Castillo proves resistant to coffee berry disease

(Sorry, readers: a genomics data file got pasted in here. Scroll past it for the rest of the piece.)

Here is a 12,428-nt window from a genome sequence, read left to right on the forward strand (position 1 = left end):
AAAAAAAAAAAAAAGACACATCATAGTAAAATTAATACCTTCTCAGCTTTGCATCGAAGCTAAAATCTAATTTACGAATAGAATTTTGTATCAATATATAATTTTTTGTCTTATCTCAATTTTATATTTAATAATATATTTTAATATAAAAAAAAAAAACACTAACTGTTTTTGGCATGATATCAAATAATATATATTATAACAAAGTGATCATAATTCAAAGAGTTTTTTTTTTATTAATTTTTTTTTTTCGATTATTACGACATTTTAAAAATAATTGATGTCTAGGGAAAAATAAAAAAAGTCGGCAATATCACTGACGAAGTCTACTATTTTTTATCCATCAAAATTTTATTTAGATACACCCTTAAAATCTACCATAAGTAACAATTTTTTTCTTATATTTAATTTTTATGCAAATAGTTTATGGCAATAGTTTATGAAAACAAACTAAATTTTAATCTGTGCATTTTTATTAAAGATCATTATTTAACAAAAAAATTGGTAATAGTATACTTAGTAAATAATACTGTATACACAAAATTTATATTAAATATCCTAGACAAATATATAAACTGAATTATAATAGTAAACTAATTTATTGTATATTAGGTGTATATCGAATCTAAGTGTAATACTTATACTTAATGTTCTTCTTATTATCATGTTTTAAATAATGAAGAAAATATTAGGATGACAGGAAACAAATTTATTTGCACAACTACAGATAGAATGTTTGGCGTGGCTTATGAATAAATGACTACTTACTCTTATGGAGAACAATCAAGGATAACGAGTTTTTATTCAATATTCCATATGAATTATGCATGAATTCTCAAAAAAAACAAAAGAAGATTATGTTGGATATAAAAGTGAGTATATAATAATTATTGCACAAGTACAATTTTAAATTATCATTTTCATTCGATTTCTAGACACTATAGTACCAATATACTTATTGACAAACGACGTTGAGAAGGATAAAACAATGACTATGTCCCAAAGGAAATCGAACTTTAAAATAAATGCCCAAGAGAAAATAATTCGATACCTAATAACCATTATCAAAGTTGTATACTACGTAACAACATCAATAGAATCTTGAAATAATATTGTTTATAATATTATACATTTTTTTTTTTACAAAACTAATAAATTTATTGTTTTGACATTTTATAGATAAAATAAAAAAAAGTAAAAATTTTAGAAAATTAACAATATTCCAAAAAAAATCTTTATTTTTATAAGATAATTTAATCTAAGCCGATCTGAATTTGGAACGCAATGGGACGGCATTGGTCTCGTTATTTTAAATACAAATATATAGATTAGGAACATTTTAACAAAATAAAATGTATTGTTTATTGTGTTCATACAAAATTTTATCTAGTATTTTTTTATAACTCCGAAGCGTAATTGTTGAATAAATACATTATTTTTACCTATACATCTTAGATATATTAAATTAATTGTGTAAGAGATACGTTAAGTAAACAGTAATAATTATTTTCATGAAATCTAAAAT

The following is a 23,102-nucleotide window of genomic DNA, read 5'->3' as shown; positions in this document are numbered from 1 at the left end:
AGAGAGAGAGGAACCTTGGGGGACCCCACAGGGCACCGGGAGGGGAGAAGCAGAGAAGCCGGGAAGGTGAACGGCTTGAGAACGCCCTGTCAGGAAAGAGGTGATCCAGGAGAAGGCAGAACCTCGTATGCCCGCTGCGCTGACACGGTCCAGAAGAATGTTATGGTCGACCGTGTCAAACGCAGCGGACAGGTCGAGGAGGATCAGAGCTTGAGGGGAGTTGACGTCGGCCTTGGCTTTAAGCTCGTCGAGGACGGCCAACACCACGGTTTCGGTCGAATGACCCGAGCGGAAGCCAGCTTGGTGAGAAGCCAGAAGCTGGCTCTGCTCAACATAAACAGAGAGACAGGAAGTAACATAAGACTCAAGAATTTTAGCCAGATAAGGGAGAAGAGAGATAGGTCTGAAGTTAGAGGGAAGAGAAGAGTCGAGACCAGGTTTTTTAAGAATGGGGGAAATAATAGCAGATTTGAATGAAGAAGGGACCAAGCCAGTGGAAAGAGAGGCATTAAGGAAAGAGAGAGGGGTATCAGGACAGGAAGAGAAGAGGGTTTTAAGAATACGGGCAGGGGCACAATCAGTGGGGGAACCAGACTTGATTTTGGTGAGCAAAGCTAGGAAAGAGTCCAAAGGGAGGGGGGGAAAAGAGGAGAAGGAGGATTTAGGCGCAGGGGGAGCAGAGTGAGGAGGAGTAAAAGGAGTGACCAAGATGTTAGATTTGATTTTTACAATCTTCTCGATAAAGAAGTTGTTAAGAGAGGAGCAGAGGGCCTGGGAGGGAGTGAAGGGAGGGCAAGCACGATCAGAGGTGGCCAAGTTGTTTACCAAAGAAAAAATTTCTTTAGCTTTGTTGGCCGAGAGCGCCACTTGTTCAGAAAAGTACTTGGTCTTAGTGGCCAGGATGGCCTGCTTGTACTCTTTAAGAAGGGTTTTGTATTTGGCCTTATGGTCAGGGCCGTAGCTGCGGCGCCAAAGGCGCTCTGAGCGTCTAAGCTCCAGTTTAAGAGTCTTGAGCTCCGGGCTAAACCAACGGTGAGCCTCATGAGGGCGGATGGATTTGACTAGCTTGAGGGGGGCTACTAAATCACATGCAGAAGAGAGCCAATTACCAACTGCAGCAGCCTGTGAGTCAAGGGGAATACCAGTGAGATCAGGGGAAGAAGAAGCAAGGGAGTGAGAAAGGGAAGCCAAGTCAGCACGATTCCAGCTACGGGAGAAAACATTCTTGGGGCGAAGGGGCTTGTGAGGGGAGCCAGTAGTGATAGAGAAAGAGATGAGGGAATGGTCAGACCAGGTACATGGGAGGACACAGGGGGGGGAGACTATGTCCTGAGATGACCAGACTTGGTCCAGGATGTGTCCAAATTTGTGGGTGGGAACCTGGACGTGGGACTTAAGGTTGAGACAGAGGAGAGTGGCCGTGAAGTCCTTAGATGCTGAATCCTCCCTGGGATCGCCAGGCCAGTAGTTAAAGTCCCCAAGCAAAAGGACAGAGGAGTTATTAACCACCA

The recent crop renovation efforts of the Colombian Coffee Growers Federation (FNC) in response to the outbreak of coffee leaf rust in Central and South America is being shown to have more long-term benefits than initially thought. Work by Cenicafé, which is the research arm of the FNC, has confirmed that the Castillo variety used to upgrade the nation’s crops over recent years is resilient in the face of more threats than just the coffee leaf rust they were brought in to combat. The Castillo variety is the result of a breeding program that has been run by Cenicafé for more than 50 years. Over the course of its existence, this program has produced incremental improvements in both yield and disease resistance through the introduction of new coffee varieties. In 1968, Cenicafé introduced the Catimor varietal to the world, a high-yielding, highly resistant variety first developed in Portugal and now widely grown in Central America. Since then the program has also been responsible for the development of the Colombia and Tabi cultivars. In 2005 Cenicafé released Castillo, which is credited with higher productivity and improved disease resistance, all while offering a higher cup quality. While Castillo was brought in primarily as a response to the rust outbreak, it is now being proved to have further value in terms of its disease-resistant qualities. In a recent study, Cenicafé has confirmed the resistance of the Castillo variety to the less well-known Coffee Berry Disease (CBD). So far confined to Africa, this disease, which is caused by the fungal pathogen Colletotrichum kahawae, has not yet reached the American continent. However, the FNC has learned from past experience that this is no reason to be complacent. Coffee Berry Disease is particularly aggressive. When it hits, it can affect up to 80 per cent of production of a coffee plantation. In Africa, the disease is dispersed throughout the continent. “As far as we know, it is widely distributed in Africa and the most pathogenic races are present in Eastern and Central Africa. It has been reported in Kenya, Angola, DR Congo, Cameroon, Tanzania, Ethiopia, Malawi and Zimbabwe,” Carlos E. Maldonado, author of the study and researcher at Cenicafé, tells Global Coffee Report. While the strengths of Castillo in the face of some particular threats are already well known, the genetic screening of its resilience in the face of CBD is new, according to Maldonado. The insights from this latest research have in part been made possible by the advances made through the FNC’s Coffee Genome Project. The complete sequencing of coffee’s 22 chromosomes was completed in 2014. The project was a joint initiative between Cenicafé with support from the Inter-American Development Bank (IDB) and the Regional Fund for Agricultural Technology (FONTAGRO). This highly detailed data was generated using the latest sequencing technology in an effort to strengthen the competitiveness and sustainability of the production of high quality coffee in the global market. The genetic information of the Coffea arabica and Coffea eugenioides species contains the location and characterisation of more than 30,000 genes responsible for all aspects of the plant, and is valuable information for coffee breeders. “The molecular biology developments as part of the Coffee Genome Project have been key for identifying resistance of the Castillo variety to CBD,” Maldonado tells GCR. The initial stated purpose of the Coffee Genome Project was to accelerate the process of selecting plant varieties that tackle both local climatic changes and the specific needs of coffee growers. With the modern process of developing new varieties through breeding taking in excess of 12 years, the genomic information gleaned through the Coffee Genome Project can speed up this process. “[The Coffee Genome Project] lasted about 10 years and provided valuable information for different disciplines such as plant physiology, phytopathology, entomology, and plant breeding. The vast amount of findings and data has been a valuable input for many disciplines,” Maldonado says. Among these applications for the information from the project was the research into CBD. “Recently it helped us understand and confirm the presence in several coffee varieties, such as Castillo and Colombia, of molecular markers associated with resistance to diseases such as coffee leaf rust and CBD,” Maldonado says. The news was not so positive for some other varietals, however. “We have confirmed that the Caturra coffee variety is susceptible to the disease because it lacks the genes associated with CBD resistance, inherited from the Timor Hybrid through plant breeding,” he says. “We are determining experimentally the presence of molecular markers associated with CBD in the Typica and Borbón coffee varieties, which shouldn’t carry the disease resistance genes from Timor Hybrid.” While Castillo’s resistance to CBD is a boon for those coffee farms that have undergone renovation, the FNC is still not taking any chances with the remaining portion of Colombia’s coffee producers who are still using other varieties that are not resistant to CBD. The organisation has a number of processes in place to prevent the spread of the disease to the American ontinent in the first place. Domestic and international authorities, such as the Colombian Agriculture and Livestock Institute, which is responsible for plant health in the country, have adopted multiple measures and protocols to contain the spread of diseases. However, the rising number of passengers and cargo make it increasingly difficult to do so. “Based on the experiences of African countries affected by CBD, we are developing control measures in case the disease appears,” Maldonado says. “Additionally, we have continuous monitoring programs in the field: if a strange factor appears, Cenicafé receives enquiries and addresses the issue.” So while this latest research is good news for those farmers cultivating Castillo, there is still no room for complacency, Maldonadosays. “[CBD] is a top-level threat, given that it attacks fruits and can affect up to 80 per cent of coffee production if not controlled,” he says. “It could pose an even greater threat than coffee leaf rust, which has affected large coffee areas in Central American countries and has led to significant economic losses.” GCR